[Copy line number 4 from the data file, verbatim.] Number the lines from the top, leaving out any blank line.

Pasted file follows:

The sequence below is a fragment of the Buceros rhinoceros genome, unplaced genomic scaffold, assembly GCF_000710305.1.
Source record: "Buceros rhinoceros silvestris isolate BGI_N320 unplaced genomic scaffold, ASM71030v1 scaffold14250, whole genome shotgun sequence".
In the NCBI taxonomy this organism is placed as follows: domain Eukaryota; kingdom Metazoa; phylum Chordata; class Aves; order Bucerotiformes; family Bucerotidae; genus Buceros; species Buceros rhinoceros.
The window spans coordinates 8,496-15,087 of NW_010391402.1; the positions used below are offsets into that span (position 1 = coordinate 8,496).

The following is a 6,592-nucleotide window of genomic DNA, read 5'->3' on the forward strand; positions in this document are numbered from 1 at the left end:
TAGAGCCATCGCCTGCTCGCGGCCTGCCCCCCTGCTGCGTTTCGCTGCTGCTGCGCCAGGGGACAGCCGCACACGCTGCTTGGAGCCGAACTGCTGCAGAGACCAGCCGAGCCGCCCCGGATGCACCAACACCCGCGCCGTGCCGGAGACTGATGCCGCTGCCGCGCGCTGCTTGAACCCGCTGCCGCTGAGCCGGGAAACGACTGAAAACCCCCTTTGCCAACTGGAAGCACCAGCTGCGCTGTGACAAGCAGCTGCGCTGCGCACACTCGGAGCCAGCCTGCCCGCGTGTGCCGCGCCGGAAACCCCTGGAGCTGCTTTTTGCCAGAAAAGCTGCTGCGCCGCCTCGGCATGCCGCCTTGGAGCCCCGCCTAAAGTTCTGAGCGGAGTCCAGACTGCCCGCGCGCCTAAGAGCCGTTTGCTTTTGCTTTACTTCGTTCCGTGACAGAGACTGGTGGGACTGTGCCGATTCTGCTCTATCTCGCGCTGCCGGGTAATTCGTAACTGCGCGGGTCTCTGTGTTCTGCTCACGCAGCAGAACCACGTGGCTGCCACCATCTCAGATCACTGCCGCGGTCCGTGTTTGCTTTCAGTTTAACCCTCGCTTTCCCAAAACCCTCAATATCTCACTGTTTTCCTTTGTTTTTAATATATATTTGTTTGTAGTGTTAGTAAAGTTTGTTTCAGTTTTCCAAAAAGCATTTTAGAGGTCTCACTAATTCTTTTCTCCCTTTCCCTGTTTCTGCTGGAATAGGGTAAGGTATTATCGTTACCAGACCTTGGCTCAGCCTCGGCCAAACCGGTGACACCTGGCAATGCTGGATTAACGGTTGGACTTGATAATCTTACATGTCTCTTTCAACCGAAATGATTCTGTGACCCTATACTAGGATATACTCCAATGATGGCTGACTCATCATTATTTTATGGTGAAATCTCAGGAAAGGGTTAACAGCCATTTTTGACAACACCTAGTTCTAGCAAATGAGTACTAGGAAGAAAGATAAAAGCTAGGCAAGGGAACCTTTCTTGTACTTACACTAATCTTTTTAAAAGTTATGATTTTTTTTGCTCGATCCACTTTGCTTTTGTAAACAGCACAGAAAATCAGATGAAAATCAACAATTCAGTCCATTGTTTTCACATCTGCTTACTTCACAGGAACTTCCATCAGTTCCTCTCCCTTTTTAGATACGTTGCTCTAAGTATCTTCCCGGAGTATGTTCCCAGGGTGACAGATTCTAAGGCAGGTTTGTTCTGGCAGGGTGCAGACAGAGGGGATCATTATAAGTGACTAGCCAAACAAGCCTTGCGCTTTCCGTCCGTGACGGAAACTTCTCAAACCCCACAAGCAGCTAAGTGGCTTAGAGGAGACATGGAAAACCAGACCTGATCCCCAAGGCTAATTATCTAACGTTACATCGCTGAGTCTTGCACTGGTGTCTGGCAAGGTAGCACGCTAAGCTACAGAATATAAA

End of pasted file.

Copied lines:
The window spans coordinates 8,496-15,087 of NW_010391402.1; the positions used below are offsets into that span (position 1 = coordinate 8,496).